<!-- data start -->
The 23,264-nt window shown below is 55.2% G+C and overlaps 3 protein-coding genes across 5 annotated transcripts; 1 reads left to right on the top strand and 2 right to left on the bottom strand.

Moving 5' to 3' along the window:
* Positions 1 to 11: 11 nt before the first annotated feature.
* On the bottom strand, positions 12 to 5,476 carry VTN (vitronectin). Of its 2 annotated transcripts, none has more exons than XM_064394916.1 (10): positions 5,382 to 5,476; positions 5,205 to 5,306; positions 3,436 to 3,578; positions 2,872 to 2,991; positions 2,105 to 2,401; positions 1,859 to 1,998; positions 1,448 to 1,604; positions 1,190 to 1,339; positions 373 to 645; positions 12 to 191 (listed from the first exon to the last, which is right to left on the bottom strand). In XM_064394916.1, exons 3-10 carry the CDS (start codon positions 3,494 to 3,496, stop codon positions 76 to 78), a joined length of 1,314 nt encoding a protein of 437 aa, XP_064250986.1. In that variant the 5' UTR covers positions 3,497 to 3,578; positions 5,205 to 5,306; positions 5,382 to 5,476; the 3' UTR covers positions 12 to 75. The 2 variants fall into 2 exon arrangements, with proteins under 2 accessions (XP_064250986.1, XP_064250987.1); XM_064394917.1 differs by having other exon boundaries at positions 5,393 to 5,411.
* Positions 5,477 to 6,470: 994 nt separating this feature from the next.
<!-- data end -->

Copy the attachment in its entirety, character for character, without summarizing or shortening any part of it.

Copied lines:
The 23,264-nt window shown below is 55.2% G+C and overlaps 3 protein-coding genes across 5 annotated transcripts; 1 reads left to right on the top strand and 2 right to left on the bottom strand.

Moving 5' to 3' along the window:
* Positions 1 to 11: 11 nt before the first annotated feature.
* On the bottom strand, positions 12 to 5,476 carry VTN (vitronectin). Of its 2 annotated transcripts, none has more exons than XM_064394916.1 (10): positions 5,382 to 5,476; positions 5,205 to 5,306; positions 3,436 to 3,578; positions 2,872 to 2,991; positions 2,105 to 2,401; positions 1,859 to 1,998; positions 1,448 to 1,604; positions 1,190 to 1,339; positions 373 to 645; positions 12 to 191 (listed from the first exon to the last, which is right to left on the bottom strand). In XM_064394916.1, exons 3-10 carry the CDS (start codon positions 3,494 to 3,496, stop codon positions 76 to 78), a joined length of 1,314 nt encoding a protein of 437 aa, XP_064250986.1. In that variant the 5' UTR covers positions 3,497 to 3,578; positions 5,205 to 5,306; positions 5,382 to 5,476; the 3' UTR covers positions 12 to 75. The 2 variants fall into 2 exon arrangements, with proteins under 2 accessions (XP_064250986.1, XP_064250987.1); XM_064394917.1 differs by having other exon boundaries at positions 5,393 to 5,411.
* Positions 5,477 to 6,470: 994 nt separating this feature from the next.